Billionaire pees in Duluth’s Cheerios

Kathy Cargill leaves Duluth worse than she found it.

But maybe she’ll leave Duluth alone now.

Stop me if you’ve heard this story before. Billionaire meets Duluth. Billionaire loves Duluth. Billionaire tries to buy Duluth. Duluth has a few questions. Billionaire withholds pickleball from Duluth.

For months, Cargill — wife of an heir to a fortune — had been buying house after house after house along the seven-mile sand bar known as Park Point. The Cargills have a fabulous vacation home up north, but she wanted more.

Many of the properties along Park Point were pleasant, modest homes — still within the realm of middle-class affordability in a city facing a desperate housing shortage. Until a shell corporation started offering the neighbors double or even triple their homes’ value. As each sale went through, bulldozers moved in, replacing housing with vacant lots.

It was Cargill, of course. For months, she ignored questions from the neighbors and the city. Questions like: Whatcha doing? You wouldn’t happen to be planning to turn an entire neighborhood full of public parks and public beaches into some sort of weird gated community for future billionaires to ride out the coming climate crisis in “Climate-Proof Duluth,” hmm?

Finally, the billionaire spoke.

Yes, she admitted, she had been snapping up properties, claiming she wanted to build a few homes for her relatives and spruce up the neighborhood. Besides, she said, all the homes she was bulldozing were “pieces of crap” and full of garter snakes.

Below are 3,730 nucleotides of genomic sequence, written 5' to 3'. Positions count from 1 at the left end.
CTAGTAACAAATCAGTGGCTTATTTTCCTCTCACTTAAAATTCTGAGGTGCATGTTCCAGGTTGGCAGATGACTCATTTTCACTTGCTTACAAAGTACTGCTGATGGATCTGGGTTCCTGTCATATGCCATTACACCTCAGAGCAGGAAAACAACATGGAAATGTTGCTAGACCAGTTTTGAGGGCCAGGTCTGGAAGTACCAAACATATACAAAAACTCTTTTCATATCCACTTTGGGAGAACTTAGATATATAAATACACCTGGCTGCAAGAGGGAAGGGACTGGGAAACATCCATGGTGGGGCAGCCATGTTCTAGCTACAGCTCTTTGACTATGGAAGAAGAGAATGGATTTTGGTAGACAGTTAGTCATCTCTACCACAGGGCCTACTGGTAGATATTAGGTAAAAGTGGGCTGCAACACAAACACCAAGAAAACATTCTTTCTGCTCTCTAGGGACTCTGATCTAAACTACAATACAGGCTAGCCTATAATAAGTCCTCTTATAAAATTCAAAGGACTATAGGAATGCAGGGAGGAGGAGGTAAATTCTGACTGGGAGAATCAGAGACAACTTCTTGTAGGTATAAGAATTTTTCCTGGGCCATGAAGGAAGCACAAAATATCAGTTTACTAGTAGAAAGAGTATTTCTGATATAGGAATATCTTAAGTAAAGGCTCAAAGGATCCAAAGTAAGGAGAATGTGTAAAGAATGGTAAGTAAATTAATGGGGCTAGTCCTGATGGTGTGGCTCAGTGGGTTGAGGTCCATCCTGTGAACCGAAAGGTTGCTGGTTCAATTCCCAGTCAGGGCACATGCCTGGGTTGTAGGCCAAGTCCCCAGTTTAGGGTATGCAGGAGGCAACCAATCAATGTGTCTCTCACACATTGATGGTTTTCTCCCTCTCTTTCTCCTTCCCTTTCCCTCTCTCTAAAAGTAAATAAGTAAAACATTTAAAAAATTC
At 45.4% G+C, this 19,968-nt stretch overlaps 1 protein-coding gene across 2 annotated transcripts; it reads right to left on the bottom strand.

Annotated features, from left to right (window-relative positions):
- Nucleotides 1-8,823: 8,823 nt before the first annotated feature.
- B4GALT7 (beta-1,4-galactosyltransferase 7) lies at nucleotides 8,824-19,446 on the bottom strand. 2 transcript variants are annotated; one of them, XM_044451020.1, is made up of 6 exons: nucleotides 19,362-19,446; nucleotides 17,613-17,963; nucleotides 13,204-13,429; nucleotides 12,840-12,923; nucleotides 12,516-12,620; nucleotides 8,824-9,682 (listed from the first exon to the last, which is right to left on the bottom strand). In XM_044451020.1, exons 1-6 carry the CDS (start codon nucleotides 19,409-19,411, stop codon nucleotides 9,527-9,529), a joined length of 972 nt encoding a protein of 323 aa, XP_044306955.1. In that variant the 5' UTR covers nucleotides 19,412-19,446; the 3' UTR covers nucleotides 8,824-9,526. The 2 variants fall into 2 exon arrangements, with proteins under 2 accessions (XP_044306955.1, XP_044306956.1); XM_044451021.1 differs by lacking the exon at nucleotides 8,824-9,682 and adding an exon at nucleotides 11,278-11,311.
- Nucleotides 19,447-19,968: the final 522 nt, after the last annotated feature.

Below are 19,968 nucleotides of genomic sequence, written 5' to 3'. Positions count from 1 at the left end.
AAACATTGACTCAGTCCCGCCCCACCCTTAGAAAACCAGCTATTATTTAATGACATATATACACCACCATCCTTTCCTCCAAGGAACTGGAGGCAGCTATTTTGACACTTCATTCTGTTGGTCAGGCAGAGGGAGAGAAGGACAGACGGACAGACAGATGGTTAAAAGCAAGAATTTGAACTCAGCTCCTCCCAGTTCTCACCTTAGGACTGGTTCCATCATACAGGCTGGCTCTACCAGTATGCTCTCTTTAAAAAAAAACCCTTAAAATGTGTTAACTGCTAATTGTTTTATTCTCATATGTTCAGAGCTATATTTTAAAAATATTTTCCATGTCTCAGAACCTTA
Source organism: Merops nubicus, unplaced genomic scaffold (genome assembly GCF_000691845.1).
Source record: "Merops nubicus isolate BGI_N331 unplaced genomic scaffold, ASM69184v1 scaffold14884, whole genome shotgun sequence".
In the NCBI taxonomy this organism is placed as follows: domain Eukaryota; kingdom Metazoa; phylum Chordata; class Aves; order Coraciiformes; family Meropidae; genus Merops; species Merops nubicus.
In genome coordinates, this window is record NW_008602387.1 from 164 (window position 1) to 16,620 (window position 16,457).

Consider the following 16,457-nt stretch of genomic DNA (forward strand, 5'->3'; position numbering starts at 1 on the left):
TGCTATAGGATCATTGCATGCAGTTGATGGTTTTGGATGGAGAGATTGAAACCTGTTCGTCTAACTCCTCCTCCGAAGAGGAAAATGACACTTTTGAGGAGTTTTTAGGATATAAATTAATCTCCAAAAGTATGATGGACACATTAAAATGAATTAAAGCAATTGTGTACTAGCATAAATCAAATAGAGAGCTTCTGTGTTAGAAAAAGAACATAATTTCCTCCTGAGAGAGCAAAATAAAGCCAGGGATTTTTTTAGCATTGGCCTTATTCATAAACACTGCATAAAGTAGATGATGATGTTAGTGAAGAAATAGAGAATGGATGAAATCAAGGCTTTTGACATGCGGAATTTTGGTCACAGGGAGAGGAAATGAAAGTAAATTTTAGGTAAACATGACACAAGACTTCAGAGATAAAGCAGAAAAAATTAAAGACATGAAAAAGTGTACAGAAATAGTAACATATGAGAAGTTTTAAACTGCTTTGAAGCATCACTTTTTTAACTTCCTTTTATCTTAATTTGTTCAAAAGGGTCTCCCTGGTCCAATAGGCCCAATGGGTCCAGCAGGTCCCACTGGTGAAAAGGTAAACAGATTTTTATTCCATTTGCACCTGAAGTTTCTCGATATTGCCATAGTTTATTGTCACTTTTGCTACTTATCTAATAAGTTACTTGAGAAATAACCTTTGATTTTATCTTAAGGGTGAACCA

In return for jacking up everybody else’s property taxes with her inflated purchase prices and unleashing homeless garter snakes on the world, she swore — billionaire’s honor — that she had planned to give the neighborhood a nice new coffee shop and maybe some pickleball courts.

Think of the theoretical pickleball courts Duluth could have had. If only they had silently, reverently and unquestioningly let a passing billionaire do whatever she pleased. But Duluth’s mild curiosity seems to have soured Cargill on the idea of snapping up an entire 7-mile sandbar.

“The good plans that I have down there for beautifying, updating and fixing up Park Point park or putting up that sports court, forget it,” she told the Wall Street Journal. “There’s another community out there with more welcoming people than that small-minded community,” she said.

And then she unleashed the world’s most revolting metaphor on an unprepared Minnesota.

Referring to newly elected Duluth Mayor Roger Reinert, who had suggested that residents hold off on selling their homes until Cargill did the polite thing and actually talked to her neighbors, Cargill said: “I think an expression that we all know — don’t pee in your Cheerios — well, he kind of peed in his Cheerios right there, and definitely I’m not going to do anything to benefit that community.”

Reinert, who was out at 3 a.m. Monday morning, riding along with city plows as they dug out between snow storms, responded Minnesota Nicely by posting a picture of his actual breakfast. It was pancakes. That other expression is not an expression we all know, Kathy Cargill.

Cargill told the Wall Street Journal she still plans to hang out in her stately vacation home in Duluth, possibly out of pure spite.

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